Better Luck Tomorrow

on April 11, 2003 by Francesca Dinglasan
After making waves at last year's Sundance Film Festival, the debut bigscreen effort of UCLA School of Film alum Justin Lin would appear to have found an appropriate distributor in MTV Films, a company that caters to a youth audience with a taste for onscreen high-school antics accompanied by a fast and furious soundtrack. That said, "Better Luck Tomorrow" proves itself superior to the recent flock of teen films with which it is likely to be categorized, skillfully incorporating the vanishing art of irony, whose demise has been especially rampant among movies dealing with the trials and tribulations of Gen-Y.

The film follows a group of four Asian-American pals discontent with their affluent, sterile, suburban lives. Generally high-achieving and well-meaning, the friends--including Ivy League-bound Ben (Parry Shen), academic-decathlon team captain Daric (Roger Fan), wise-ass Virgil (Jason Tobin) and his cousin Han (Sung Kang)--commence their societal rebellion slowly enough, dabbling in cheatsheets and petty theft. Their moral descent gradually spirals out of control, escalating to an ending that, though certainly discomforting, is wholly in keeping with the subversive framework of "Better Luck Tomorrow."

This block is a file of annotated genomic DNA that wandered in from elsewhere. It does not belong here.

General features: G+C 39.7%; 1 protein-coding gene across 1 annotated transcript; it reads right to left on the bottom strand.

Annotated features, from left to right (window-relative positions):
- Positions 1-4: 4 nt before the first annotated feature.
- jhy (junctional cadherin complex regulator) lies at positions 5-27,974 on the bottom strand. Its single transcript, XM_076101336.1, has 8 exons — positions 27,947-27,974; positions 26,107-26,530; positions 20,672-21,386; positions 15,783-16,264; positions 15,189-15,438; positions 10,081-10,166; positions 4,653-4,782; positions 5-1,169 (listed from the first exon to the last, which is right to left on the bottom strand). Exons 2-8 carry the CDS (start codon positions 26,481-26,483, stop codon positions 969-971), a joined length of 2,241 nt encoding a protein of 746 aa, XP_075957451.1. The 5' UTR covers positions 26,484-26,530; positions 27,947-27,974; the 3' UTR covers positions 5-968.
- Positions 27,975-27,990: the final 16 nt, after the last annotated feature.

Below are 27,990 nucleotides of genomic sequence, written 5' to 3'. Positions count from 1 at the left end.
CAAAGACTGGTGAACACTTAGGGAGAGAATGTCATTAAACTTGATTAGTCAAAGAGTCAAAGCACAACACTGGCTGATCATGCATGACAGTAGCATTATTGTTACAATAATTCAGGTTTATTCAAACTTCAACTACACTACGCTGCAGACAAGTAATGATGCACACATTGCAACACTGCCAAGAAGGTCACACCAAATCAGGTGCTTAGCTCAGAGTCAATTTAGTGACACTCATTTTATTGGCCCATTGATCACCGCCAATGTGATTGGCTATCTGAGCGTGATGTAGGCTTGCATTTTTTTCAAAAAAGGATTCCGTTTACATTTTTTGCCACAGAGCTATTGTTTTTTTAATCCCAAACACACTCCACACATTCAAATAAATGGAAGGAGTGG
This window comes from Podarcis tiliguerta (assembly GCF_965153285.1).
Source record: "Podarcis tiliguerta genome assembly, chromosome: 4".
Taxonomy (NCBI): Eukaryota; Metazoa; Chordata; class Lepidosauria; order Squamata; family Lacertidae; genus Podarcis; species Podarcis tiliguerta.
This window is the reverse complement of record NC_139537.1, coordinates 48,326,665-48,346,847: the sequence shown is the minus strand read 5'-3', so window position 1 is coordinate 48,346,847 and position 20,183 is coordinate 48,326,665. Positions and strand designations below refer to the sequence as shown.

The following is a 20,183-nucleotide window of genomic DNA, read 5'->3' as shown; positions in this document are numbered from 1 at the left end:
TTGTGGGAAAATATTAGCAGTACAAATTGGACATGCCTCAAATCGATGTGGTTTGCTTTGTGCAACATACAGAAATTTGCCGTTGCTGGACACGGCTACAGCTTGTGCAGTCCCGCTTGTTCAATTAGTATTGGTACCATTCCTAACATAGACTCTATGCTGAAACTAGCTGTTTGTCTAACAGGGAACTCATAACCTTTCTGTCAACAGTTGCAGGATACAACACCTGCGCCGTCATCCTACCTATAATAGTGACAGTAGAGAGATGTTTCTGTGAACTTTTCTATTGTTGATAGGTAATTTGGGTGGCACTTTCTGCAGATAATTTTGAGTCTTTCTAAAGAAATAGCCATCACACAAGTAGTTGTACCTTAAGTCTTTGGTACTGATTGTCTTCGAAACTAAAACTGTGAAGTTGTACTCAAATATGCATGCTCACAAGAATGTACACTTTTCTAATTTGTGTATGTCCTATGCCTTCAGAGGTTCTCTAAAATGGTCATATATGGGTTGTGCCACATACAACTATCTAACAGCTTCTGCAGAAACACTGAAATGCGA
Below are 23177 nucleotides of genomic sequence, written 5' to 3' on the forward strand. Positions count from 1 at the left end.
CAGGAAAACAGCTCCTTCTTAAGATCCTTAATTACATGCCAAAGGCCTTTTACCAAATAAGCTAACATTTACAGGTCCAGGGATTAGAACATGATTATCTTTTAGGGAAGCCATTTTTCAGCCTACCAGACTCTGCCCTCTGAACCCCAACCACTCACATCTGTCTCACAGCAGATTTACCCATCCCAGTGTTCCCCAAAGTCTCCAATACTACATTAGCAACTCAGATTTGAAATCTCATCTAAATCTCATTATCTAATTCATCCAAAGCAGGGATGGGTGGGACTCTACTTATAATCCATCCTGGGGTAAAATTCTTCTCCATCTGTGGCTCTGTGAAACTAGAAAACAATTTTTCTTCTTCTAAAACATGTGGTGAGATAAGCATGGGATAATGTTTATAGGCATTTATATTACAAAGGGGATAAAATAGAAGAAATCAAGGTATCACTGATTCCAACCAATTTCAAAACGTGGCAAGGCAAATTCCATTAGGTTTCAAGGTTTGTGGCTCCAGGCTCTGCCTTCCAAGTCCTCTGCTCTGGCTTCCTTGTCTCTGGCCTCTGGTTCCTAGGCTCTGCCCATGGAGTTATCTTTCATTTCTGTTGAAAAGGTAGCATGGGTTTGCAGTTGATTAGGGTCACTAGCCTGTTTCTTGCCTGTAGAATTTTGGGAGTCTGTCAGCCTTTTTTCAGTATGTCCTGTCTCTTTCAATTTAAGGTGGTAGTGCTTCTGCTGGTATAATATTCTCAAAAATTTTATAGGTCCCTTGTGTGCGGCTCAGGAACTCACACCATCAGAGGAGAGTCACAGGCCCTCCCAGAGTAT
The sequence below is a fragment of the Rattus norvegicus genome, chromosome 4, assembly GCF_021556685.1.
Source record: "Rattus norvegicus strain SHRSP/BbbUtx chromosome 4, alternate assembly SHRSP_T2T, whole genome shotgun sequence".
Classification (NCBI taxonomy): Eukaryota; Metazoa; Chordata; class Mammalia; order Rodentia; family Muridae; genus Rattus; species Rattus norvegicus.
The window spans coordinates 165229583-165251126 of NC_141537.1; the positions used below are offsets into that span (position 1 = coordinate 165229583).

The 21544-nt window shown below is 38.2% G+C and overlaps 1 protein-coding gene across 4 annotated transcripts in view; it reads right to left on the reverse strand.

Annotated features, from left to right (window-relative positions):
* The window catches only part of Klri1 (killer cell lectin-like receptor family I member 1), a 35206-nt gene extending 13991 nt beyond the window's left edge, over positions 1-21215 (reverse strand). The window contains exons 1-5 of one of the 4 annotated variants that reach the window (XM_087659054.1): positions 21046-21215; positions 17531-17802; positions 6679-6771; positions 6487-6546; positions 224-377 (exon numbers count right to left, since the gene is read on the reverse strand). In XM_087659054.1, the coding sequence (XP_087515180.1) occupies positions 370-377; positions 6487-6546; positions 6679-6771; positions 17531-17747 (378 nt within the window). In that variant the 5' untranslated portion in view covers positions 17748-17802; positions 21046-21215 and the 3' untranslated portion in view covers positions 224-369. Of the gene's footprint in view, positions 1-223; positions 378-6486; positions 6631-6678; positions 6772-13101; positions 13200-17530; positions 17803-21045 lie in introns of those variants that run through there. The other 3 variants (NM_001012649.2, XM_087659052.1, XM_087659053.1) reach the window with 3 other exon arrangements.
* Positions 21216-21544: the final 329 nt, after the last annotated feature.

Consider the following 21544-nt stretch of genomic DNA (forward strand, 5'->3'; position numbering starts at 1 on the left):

Identity politics are almost impossible to remove from the few filmic representations of Asian Americans, and they are naturally a part of "Better Luck Tomorrow." Lin, however, is subtle and purposeful--rather than didactic--about his representation of what it means to be an American teenager who just happens to be of Asian descent. Forced to confront occasional stereotypes and racism? Yes. Feeling and behaving radically different than white counterparts, who get bored, reckless and face the pressures of impending adulthood? Absolutely not.

Though "Better Luck Tomorrow" is not a perfect film--think "Fight Club"-lite in terms of its disillusionment theme and pseudo-"Pulp Fiction" in its use of black humor and violent mishaps--solid performances by the cast and Lin's expressive storytelling techniques combine for an absorbing twist on this coming-of-age tale. Starring Parry Shen, Jason Tobin, Sung Kang, Roger Fan, John Cho and Karin Anna Cheung. Directed by Justin Lin. Written by Ernesto M. Foronda and Justin Lin. Produced by Julie Asato, Ernesto M. Foronda and Justin Lin. A Paramount Classics release. Crime drama. Rated R for violence, drug use, language and sexuality. Running time: 101 min

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